Last week the boys and I put in yet more soaker hoses around the garden. It can get crispy dry around here! 50 feet each through the Fall Red and Fall Gold patches, and 25 feet through the black raspberries (note to self: check variety of black raspberries). I've been hooking up one hose set each night and leaving it on all night – it's that dry. The raspberries are loaded with fruit, but it won't be much of a harvest without water. The berries stay small and seedy or just drop off without ripening unless they have adequate moisture. All total we are up to 250 feet of soaker hose in the garden and raspberries and I have one more 50 footer to add. I'm also thinking about laying out a drip irrigation grid in the melon patch, as, as mentioned, it is crazy dry around here.
You'd think that living about 15 miles from one of the biggest freshwater lakes in the world that water wouldn't be a problem, but now we've had four years running with not enough rainfall through the summer months. When we bought this land back in 2004, I walked through prairie grasses that were as tall as I was. They haven't been that tall since. Plus, this year and last, it's been awfully cool in the summer months. It's generally more comfortable sleeping weather, sure, but the warm weather crops have really been suffering in the garden. Last year my harvest was way down – I didn't even have enough cukes to make pickles. This year, everything is just slow, and the germination rates on the cucumbers were very poor. I started tomatoes and the vine crops other than cucumbers inside, but the transplants are just creeping along. Hopefully – hopefully – we will get some rain soon, but in the meanwhile I'm doing what I can to keep everything going.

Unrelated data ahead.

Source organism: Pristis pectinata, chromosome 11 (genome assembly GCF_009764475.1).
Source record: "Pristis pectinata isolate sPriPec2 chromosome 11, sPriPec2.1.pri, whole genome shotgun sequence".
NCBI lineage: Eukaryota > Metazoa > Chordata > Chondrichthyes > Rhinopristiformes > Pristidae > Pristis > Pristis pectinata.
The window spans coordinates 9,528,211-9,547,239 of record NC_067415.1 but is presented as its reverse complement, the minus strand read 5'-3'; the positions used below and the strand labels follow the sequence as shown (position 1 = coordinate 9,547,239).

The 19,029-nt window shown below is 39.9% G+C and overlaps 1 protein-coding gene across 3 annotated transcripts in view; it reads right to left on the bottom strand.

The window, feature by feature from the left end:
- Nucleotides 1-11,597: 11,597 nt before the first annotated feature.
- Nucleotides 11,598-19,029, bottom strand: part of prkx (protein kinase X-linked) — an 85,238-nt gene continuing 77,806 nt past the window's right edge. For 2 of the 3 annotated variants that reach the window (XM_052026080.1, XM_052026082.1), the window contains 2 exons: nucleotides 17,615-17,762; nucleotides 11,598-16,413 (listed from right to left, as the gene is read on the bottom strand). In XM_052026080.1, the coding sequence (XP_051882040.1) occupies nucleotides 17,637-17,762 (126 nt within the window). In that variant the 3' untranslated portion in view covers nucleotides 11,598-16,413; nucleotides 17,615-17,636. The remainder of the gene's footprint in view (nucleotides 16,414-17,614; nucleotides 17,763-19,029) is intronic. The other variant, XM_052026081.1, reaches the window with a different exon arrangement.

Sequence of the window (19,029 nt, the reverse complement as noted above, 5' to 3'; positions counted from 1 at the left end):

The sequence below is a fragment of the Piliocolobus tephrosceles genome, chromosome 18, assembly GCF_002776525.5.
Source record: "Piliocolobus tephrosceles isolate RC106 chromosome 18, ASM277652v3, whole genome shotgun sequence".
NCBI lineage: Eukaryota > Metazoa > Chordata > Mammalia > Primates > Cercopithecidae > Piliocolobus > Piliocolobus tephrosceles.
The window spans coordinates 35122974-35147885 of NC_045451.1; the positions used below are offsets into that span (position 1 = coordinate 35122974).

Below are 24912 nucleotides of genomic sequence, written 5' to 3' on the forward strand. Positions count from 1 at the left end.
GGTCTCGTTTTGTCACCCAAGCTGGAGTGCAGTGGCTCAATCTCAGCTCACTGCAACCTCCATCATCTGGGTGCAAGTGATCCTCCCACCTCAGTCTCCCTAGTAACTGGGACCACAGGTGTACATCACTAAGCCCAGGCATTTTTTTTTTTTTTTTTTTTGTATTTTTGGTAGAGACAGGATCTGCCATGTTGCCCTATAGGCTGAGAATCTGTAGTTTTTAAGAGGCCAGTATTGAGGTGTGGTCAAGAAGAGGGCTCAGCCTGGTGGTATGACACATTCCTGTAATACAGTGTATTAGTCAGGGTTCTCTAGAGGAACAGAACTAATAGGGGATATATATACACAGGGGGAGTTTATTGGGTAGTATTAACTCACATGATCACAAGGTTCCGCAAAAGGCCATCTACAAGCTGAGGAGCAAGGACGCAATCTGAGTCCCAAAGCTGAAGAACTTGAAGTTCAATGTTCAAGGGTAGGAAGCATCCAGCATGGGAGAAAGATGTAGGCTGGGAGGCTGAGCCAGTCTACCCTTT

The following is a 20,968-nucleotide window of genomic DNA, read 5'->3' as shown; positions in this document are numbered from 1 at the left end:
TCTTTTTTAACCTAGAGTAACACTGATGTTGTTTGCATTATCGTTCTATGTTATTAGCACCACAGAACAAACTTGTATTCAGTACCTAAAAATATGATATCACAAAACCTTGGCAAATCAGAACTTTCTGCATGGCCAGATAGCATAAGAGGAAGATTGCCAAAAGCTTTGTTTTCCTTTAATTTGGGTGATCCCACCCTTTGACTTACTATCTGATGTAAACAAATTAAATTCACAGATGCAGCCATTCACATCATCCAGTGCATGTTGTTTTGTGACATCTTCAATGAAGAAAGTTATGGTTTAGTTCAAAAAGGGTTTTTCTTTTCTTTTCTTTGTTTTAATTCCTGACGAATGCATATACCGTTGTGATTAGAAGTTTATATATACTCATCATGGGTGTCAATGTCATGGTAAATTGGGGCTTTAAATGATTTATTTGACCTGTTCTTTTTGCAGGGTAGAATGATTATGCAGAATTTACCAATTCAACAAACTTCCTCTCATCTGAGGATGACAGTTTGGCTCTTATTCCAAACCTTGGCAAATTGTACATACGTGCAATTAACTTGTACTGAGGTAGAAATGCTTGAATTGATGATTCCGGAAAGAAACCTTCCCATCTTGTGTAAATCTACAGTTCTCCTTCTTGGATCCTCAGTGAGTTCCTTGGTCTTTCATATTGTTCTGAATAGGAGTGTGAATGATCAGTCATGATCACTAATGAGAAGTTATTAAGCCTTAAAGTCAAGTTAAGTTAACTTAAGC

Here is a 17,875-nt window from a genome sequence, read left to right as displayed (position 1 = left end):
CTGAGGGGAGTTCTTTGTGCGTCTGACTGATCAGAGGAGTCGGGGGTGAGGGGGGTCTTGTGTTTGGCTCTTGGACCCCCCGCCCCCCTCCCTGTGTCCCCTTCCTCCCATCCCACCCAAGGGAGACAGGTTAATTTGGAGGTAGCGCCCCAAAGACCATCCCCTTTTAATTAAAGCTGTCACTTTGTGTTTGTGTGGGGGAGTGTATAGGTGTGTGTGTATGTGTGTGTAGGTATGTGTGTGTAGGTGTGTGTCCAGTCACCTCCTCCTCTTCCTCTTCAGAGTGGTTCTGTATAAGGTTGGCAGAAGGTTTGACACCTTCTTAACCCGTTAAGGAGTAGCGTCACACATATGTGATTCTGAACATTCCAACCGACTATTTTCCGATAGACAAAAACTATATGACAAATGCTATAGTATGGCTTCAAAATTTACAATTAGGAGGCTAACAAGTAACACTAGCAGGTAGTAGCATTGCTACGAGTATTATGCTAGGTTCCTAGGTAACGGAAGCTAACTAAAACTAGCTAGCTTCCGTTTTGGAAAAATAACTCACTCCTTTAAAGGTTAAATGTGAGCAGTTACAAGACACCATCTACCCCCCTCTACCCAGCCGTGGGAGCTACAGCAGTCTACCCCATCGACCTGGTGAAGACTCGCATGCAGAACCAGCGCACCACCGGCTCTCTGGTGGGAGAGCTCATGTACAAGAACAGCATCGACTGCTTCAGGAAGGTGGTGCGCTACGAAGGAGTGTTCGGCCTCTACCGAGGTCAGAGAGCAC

I have to admit, I don't like to put soaker hose through raspberries. My arms are scratched up well past the elbow (note to self: Put on long sleeve jacket and gloves before attempting to pull soaker hose through thorny canes – those openings in the patch are not as big as they look). (Additional note to self: working the soaker hose through the raspberry patch while it is tied to the end of a garden hoe does not work and does not keep arms out of the raspberries – see previous note.) I did put on a jacket and gloves for the second and third patches. I've been rotating through the hoses, watering one patch per night and letting it run all night. (Did I mention it is crunchy dry?) I water the garden during the day for an hour or two hours at a time because it's not quite as dry. It's not a good idea to make the hose runs longer than 100 feet or the pressure in the line can cause a blowout (been there, done that, with cheaper hose).
We start with a 50 foot coil of hose.
Pull it all the way through row one and stuff it into row two.
Repeat for row three and the last bit goes into row four.
Apply a double thickness of cardboard and more mulch between the rows (and more mulch in the rows) and hope all of the time spent leads to more of these.
Global Buckets – Two bucket do-it-yourself self-watering containers.
Soaker Hose How-To – From SavingWater.org, an illustrated guide to using soaker hoses.
Drip Irrigation How-To – From SavingWater.org, steps for planning a simple drip irrigation system.